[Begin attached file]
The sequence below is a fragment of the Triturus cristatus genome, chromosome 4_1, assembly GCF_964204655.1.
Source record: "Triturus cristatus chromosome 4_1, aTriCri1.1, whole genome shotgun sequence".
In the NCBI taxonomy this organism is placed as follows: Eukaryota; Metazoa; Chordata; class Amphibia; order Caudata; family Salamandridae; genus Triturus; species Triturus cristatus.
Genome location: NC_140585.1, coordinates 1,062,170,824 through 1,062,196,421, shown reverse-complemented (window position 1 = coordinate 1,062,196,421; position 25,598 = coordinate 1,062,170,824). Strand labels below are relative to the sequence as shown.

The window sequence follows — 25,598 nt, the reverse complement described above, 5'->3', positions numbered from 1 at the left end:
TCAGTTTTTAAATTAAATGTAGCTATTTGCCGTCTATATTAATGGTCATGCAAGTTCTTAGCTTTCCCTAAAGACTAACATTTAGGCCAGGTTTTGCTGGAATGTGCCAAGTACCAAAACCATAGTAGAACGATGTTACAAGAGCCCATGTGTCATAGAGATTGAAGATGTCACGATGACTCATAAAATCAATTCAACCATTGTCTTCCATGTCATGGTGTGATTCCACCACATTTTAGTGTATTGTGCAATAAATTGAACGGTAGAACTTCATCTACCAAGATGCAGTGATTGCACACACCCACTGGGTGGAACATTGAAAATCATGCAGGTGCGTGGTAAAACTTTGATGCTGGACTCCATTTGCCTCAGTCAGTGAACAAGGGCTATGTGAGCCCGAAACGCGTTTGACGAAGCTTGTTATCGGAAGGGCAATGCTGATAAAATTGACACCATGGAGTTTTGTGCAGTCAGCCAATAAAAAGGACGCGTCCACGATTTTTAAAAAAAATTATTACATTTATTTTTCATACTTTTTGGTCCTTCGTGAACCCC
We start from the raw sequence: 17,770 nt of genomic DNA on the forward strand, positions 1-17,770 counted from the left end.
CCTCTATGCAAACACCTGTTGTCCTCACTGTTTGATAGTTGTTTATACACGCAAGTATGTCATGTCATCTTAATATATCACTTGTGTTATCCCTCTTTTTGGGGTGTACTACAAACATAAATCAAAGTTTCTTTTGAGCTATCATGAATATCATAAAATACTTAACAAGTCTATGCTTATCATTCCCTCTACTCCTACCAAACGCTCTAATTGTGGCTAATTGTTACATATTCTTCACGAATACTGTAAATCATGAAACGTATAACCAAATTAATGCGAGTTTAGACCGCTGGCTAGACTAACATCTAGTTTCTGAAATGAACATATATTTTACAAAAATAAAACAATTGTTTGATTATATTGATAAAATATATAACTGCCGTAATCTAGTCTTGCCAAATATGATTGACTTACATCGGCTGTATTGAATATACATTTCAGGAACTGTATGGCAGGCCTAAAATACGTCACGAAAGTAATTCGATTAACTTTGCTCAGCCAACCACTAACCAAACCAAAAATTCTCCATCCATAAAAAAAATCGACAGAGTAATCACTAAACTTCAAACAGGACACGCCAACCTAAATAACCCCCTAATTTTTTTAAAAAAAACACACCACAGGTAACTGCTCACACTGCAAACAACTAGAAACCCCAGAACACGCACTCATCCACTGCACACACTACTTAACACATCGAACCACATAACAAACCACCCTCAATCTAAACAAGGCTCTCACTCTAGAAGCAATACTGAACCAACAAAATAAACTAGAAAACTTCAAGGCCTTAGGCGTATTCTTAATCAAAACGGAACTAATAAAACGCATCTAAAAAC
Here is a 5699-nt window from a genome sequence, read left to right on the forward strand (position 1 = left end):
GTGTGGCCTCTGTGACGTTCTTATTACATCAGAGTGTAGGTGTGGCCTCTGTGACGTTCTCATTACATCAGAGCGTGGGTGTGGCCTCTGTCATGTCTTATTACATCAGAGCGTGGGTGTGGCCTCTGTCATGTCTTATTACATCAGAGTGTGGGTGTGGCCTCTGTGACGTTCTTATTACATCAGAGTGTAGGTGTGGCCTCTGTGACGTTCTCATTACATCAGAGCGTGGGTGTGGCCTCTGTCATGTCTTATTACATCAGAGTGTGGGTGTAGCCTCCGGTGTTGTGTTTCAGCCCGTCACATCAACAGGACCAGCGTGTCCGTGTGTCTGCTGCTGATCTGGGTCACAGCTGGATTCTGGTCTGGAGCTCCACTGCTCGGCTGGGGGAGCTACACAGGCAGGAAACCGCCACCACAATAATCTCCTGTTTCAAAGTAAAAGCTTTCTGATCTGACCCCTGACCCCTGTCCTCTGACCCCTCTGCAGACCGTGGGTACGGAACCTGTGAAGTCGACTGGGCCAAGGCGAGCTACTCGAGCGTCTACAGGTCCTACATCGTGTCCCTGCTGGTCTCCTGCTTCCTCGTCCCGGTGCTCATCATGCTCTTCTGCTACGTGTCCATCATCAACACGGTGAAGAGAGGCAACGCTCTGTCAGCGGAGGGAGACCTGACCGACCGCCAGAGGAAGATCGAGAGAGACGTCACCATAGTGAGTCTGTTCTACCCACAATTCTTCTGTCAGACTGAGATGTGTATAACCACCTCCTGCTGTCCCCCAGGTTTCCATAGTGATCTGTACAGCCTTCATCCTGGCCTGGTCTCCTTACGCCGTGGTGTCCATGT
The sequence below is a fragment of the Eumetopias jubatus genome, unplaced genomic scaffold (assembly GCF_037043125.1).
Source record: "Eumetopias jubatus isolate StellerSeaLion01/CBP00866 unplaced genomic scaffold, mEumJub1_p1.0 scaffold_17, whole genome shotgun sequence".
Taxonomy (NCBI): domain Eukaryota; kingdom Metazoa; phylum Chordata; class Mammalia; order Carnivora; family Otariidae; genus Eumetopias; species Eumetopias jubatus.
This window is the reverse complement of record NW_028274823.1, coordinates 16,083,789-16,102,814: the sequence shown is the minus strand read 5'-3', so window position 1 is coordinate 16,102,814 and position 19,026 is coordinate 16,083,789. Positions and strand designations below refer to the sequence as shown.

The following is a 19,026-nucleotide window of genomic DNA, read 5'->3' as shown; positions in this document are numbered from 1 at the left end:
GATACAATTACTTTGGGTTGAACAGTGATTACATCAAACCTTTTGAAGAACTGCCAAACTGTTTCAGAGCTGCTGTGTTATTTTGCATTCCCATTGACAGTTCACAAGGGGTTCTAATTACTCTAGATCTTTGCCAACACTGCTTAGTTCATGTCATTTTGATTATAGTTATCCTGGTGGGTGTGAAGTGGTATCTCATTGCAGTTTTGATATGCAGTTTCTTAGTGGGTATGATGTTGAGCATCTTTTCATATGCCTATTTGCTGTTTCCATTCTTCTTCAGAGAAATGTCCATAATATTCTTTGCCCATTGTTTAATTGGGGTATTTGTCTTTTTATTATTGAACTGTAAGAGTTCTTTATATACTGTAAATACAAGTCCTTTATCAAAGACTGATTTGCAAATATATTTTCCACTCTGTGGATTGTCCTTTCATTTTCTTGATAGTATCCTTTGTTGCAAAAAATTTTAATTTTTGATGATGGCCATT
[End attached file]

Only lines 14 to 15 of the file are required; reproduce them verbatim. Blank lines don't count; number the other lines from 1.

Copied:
This window is the reverse complement of record NW_028274823.1, coordinates 16,083,789-16,102,814: the sequence shown is the minus strand read 5'-3', so window position 1 is coordinate 16,102,814 and position 19,026 is coordinate 16,083,789. Positions and strand designations below refer to the sequence as shown.

The following is a 19,026-nucleotide window of genomic DNA, read 5'->3' as shown; positions in this document are numbered from 1 at the left end: